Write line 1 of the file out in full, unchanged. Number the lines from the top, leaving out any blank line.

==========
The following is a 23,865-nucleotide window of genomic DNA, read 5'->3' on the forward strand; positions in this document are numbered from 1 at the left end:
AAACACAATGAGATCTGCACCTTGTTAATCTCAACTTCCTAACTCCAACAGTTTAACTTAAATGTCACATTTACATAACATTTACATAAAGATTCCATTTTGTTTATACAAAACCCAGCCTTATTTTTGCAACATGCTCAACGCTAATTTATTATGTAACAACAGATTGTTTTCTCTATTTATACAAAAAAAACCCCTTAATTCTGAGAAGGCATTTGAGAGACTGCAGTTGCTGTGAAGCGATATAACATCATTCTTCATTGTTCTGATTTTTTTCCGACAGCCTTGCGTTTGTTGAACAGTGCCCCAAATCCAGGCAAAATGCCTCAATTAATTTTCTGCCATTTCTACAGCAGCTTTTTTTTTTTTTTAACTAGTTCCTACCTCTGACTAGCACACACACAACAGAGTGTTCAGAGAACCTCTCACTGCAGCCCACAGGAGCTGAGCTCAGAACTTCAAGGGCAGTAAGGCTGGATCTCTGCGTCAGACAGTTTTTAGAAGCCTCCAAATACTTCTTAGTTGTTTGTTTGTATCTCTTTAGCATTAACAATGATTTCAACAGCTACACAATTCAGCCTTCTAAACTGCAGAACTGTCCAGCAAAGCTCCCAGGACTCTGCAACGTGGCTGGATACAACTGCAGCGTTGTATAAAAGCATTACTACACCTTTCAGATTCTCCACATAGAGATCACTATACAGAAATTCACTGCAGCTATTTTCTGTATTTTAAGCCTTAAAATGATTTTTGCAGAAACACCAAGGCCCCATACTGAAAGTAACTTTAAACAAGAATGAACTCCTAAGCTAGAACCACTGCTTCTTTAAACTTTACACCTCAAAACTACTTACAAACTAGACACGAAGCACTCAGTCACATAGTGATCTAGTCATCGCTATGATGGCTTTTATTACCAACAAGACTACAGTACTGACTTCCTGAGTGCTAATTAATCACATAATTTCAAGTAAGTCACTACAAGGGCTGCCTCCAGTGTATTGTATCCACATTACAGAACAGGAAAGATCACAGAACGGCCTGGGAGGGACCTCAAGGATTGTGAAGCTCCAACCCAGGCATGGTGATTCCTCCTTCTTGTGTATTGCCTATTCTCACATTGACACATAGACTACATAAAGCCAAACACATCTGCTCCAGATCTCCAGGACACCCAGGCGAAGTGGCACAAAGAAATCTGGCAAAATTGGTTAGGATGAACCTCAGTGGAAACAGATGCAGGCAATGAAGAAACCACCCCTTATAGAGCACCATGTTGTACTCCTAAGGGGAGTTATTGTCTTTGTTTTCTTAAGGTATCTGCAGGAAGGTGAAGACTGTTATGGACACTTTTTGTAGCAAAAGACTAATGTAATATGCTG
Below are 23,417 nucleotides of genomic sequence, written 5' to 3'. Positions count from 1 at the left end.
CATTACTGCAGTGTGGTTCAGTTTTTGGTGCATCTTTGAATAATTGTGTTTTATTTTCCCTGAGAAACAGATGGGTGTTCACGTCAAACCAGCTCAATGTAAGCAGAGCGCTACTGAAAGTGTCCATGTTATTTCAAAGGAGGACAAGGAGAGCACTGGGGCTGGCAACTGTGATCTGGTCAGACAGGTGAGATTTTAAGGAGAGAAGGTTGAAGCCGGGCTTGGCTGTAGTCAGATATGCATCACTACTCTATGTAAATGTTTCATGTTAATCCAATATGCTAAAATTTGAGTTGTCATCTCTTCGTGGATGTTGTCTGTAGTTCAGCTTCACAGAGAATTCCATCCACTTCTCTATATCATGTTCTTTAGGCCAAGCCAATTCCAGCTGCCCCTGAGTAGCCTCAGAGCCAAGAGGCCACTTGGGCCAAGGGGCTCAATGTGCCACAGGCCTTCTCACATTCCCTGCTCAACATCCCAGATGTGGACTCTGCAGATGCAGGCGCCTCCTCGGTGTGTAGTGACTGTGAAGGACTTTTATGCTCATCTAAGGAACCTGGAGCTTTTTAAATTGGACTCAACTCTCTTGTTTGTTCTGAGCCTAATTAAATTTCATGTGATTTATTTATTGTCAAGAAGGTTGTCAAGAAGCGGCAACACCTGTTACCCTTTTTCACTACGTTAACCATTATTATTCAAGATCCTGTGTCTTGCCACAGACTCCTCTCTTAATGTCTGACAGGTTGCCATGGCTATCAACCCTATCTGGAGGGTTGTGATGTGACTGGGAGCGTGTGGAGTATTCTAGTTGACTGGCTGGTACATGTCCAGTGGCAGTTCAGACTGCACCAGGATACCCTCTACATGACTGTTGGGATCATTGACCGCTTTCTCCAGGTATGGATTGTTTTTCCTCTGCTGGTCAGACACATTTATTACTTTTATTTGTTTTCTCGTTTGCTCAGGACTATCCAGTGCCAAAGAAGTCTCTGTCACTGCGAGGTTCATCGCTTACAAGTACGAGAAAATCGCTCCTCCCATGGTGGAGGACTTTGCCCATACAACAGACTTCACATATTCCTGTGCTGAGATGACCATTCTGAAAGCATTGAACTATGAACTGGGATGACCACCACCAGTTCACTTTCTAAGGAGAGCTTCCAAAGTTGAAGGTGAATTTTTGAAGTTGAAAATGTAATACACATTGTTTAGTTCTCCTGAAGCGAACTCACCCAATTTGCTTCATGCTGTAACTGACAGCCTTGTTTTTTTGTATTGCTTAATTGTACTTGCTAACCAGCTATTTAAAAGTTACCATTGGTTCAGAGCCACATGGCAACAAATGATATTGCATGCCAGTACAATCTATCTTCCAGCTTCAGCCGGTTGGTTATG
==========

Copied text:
The following is a 23,865-nucleotide window of genomic DNA, read 5'->3' on the forward strand; positions in this document are numbered from 1 at the left end: